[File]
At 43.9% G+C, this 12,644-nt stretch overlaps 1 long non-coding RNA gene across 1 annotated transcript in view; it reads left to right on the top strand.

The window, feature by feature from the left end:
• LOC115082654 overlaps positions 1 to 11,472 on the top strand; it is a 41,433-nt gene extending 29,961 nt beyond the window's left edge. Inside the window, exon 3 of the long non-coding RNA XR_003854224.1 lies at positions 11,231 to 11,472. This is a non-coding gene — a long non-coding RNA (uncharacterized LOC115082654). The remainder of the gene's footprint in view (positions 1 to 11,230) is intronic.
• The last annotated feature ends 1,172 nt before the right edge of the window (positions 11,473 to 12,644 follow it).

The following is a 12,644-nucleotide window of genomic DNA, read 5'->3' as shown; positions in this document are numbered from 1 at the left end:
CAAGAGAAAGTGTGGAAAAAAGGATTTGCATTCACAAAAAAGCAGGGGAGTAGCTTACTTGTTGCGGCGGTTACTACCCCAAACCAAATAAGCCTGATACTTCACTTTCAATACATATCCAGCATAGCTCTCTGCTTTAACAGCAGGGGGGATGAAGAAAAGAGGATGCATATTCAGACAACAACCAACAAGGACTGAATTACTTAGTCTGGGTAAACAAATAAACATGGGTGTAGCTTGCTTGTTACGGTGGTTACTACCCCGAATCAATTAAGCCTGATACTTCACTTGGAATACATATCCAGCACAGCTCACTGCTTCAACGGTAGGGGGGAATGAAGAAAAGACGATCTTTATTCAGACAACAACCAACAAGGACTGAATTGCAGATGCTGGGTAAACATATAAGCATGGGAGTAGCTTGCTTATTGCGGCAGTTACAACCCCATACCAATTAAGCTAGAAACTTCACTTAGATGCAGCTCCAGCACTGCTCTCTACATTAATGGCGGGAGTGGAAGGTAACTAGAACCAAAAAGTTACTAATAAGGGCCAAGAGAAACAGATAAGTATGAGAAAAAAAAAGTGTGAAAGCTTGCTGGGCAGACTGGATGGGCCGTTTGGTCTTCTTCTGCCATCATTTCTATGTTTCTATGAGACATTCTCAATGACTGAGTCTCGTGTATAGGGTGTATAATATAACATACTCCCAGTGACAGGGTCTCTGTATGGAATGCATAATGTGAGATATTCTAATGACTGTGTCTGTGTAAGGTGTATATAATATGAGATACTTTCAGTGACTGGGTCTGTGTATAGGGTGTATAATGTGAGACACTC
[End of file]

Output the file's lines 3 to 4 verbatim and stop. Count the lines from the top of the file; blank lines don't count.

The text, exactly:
• LOC115082654 overlaps positions 1 to 11,472 on the top strand; it is a 41,433-nt gene extending 29,961 nt beyond the window's left edge. Inside the window, exon 3 of the long non-coding RNA XR_003854224.1 lies at positions 11,231 to 11,472. This is a non-coding gene — a long non-coding RNA (uncharacterized LOC115082654). The remainder of the gene's footprint in view (positions 1 to 11,230) is intronic.
• The last annotated feature ends 1,172 nt before the right edge of the window (positions 11,473 to 12,644 follow it).